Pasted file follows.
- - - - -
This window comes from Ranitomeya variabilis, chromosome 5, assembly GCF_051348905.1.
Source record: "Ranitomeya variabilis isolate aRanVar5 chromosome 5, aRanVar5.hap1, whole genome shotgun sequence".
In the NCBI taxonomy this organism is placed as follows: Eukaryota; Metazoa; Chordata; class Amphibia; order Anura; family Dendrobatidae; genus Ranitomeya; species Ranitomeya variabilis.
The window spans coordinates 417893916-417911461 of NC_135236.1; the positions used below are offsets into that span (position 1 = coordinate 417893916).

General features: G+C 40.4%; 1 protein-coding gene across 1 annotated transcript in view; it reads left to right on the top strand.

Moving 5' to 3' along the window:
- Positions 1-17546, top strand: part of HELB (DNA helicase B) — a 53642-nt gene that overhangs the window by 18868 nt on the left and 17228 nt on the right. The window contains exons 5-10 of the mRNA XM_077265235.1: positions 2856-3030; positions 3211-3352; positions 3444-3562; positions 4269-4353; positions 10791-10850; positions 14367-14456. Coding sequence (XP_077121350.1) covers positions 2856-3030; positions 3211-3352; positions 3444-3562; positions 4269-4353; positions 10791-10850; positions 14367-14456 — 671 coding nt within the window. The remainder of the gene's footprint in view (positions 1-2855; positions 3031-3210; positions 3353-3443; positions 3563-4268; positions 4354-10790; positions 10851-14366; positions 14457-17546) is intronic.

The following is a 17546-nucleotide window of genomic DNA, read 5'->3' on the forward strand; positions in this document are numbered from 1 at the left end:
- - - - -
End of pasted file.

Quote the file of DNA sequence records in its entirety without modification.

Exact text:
This window comes from Ranitomeya variabilis, chromosome 5, assembly GCF_051348905.1.
Source record: "Ranitomeya variabilis isolate aRanVar5 chromosome 5, aRanVar5.hap1, whole genome shotgun sequence".
In the NCBI taxonomy this organism is placed as follows: Eukaryota; Metazoa; Chordata; class Amphibia; order Anura; family Dendrobatidae; genus Ranitomeya; species Ranitomeya variabilis.
The window spans coordinates 417893916-417911461 of NC_135236.1; the positions used below are offsets into that span (position 1 = coordinate 417893916).

General features: G+C 40.4%; 1 protein-coding gene across 1 annotated transcript in view; it reads left to right on the top strand.

Moving 5' to 3' along the window:
- Positions 1-17546, top strand: part of HELB (DNA helicase B) — a 53642-nt gene that overhangs the window by 18868 nt on the left and 17228 nt on the right. The window contains exons 5-10 of the mRNA XM_077265235.1: positions 2856-3030; positions 3211-3352; positions 3444-3562; positions 4269-4353; positions 10791-10850; positions 14367-14456. Coding sequence (XP_077121350.1) covers positions 2856-3030; positions 3211-3352; positions 3444-3562; positions 4269-4353; positions 10791-10850; positions 14367-14456 — 671 coding nt within the window. The remainder of the gene's footprint in view (positions 1-2855; positions 3031-3210; positions 3353-3443; positions 3563-4268; positions 4354-10790; positions 10851-14366; positions 14457-17546) is intronic.

The following is a 17546-nucleotide window of genomic DNA, read 5'->3' on the forward strand; positions in this document are numbered from 1 at the left end: